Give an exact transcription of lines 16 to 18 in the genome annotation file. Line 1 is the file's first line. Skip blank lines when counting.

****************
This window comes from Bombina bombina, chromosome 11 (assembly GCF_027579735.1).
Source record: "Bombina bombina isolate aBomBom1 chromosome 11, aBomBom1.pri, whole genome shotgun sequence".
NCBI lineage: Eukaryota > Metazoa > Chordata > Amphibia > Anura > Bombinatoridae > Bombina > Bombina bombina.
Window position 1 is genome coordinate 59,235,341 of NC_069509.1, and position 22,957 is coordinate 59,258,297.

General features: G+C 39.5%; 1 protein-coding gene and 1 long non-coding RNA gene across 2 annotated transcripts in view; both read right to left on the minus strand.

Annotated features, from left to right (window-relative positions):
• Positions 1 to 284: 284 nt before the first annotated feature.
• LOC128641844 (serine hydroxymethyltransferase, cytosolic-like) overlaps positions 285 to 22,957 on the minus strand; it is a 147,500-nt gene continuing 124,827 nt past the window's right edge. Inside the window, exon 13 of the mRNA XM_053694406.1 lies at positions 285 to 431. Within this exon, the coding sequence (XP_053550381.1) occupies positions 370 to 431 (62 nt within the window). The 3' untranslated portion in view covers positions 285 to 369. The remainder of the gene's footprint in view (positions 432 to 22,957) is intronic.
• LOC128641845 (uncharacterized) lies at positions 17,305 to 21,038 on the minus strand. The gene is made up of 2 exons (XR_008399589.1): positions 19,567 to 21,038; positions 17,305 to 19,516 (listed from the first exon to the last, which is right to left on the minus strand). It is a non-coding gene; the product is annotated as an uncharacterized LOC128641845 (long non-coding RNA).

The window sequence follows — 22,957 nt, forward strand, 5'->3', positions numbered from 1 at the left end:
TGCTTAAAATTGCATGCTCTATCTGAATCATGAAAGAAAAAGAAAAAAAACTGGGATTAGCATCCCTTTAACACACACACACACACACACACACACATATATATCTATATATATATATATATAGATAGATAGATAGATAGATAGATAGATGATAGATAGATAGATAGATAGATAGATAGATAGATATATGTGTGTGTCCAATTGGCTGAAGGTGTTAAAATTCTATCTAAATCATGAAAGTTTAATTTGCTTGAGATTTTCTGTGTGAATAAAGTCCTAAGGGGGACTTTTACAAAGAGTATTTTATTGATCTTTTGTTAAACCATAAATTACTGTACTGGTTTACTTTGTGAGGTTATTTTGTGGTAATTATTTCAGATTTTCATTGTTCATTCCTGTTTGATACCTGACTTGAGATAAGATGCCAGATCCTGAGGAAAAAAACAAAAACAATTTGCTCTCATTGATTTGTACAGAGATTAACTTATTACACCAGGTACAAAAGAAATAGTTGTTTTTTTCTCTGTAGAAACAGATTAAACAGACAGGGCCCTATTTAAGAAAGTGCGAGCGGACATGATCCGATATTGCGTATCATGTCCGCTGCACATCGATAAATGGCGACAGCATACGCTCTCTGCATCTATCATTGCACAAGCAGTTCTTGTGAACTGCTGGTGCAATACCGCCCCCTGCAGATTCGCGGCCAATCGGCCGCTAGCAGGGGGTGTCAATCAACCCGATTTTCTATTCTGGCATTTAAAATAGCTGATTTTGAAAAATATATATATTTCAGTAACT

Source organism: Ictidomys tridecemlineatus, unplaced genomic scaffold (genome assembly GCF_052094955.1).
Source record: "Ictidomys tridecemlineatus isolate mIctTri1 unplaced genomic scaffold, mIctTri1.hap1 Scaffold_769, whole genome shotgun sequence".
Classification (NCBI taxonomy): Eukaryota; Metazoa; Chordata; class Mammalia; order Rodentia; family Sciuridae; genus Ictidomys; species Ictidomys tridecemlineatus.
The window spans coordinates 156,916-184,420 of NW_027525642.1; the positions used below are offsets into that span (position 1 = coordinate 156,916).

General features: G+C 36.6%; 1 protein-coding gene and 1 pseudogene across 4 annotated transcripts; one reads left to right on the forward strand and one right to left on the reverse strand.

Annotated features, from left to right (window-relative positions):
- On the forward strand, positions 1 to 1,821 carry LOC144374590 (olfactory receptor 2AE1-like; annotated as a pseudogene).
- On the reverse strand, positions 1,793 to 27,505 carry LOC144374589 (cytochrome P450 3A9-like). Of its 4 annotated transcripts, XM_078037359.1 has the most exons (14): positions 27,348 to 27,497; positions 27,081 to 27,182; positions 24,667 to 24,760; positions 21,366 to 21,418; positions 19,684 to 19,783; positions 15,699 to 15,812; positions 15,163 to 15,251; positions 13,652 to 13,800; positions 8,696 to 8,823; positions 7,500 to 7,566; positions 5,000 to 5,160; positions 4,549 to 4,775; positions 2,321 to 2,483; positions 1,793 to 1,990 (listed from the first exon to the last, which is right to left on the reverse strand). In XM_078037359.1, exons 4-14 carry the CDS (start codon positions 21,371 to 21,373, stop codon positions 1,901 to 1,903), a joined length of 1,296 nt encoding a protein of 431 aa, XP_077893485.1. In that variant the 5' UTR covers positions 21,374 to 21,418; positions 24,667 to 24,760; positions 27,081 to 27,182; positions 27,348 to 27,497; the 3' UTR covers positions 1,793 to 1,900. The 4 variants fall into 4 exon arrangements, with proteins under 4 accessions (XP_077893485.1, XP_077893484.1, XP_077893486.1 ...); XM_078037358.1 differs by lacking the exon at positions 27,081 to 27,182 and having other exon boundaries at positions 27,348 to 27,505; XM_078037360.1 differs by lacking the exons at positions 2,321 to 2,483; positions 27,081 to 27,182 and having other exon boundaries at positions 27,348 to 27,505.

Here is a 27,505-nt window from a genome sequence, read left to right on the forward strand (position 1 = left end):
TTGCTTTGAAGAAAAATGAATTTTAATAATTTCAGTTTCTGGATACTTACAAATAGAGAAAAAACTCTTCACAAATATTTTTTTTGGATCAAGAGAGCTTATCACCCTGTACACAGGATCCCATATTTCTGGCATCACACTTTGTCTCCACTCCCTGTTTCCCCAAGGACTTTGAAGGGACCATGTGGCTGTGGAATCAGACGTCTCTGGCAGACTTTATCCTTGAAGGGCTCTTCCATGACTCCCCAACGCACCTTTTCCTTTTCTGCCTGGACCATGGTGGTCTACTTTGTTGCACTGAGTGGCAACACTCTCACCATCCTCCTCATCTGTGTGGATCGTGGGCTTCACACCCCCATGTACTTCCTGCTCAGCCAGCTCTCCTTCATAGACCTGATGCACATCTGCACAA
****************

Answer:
General features: G+C 36.6%; 1 protein-coding gene and 1 pseudogene across 4 annotated transcripts; one reads left to right on the forward strand and one right to left on the reverse strand.

Annotated features, from left to right (window-relative positions):
- On the forward strand, positions 1 to 1,821 carry LOC144374590 (olfactory receptor 2AE1-like; annotated as a pseudogene).